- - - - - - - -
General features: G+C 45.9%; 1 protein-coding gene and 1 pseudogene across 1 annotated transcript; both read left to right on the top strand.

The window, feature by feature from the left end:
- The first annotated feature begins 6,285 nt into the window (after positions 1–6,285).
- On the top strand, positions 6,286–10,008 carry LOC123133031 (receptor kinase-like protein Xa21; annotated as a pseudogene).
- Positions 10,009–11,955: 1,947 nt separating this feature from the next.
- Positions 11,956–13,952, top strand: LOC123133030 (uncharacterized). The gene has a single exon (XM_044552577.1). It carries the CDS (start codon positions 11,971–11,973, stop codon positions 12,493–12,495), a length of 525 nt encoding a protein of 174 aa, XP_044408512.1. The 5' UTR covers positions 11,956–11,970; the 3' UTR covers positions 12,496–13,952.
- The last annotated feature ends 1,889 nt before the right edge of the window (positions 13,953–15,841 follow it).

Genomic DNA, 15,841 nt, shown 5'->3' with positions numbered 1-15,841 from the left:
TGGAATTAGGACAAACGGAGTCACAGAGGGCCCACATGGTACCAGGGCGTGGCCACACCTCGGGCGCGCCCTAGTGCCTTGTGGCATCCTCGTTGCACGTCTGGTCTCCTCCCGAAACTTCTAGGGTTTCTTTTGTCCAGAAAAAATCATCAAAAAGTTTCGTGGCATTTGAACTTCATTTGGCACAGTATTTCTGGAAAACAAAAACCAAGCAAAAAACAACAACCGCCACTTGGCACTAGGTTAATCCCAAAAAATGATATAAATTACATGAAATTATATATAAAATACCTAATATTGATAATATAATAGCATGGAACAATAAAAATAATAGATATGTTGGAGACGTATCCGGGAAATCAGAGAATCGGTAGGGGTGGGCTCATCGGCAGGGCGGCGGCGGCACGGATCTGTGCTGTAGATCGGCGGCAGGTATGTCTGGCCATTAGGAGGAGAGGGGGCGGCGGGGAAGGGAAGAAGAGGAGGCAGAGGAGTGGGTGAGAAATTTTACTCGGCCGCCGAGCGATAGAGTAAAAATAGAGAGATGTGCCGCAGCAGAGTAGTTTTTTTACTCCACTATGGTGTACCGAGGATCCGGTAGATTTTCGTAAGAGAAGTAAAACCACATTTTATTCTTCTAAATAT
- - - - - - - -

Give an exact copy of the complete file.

General features: G+C 45.9%; 1 protein-coding gene and 1 pseudogene across 1 annotated transcript; both read left to right on the top strand.

The window, feature by feature from the left end:
- The first annotated feature begins 6,285 nt into the window (after positions 1–6,285).
- On the top strand, positions 6,286–10,008 carry LOC123133031 (receptor kinase-like protein Xa21; annotated as a pseudogene).
- Positions 10,009–11,955: 1,947 nt separating this feature from the next.
- Positions 11,956–13,952, top strand: LOC123133030 (uncharacterized). The gene has a single exon (XM_044552577.1). It carries the CDS (start codon positions 11,971–11,973, stop codon positions 12,493–12,495), a length of 525 nt encoding a protein of 174 aa, XP_044408512.1. The 5' UTR covers positions 11,956–11,970; the 3' UTR covers positions 12,496–13,952.
- The last annotated feature ends 1,889 nt before the right edge of the window (positions 13,953–15,841 follow it).

Genomic DNA, 15,841 nt, shown 5'->3' with positions numbered 1-15,841 from the left:
TGGAATTAGGACAAACGGAGTCACAGAGGGCCCACATGGTACCAGGGCGTGGCCACACCTCGGGCGCGCCCTAGTGCCTTGTGGCATCCTCGTTGCACGTCTGGTCTCCTCCCGAAACTTCTAGGGTTTCTTTTGTCCAGAAAAAATCATCAAAAAGTTTCGTGGCATTTGAACTTCATTTGGCACAGTATTTCTGGAAAACAAAAACCAAGCAAAAAACAACAACCGCCACTTGGCACTAGGTTAATCCCAAAAAATGATATAAATTACATGAAATTATATATAAAATACCTAATATTGATAATATAATAGCATGGAACAATAAAAATAATAGATATGTTGGAGACGTATCCGGGAAATCAGAGAATCGGTAGGGGTGGGCTCATCGGCAGGGCGGCGGCGGCACGGATCTGTGCTGTAGATCGGCGGCAGGTATGTCTGGCCATTAGGAGGAGAGGGGGCGGCGGGGAAGGGAAGAAGAGGAGGCAGAGGAGTGGGTGAGAAATTTTACTCGGCCGCCGAGCGATAGAGTAAAAATAGAGAGATGTGCCGCAGCAGAGTAGTTTTTTTACTCCACTATGGTGTACCGAGGATCCGGTAGATTTTCGTAAGAGAAGTAAAACCACATTTTATTCTTCTAAATAT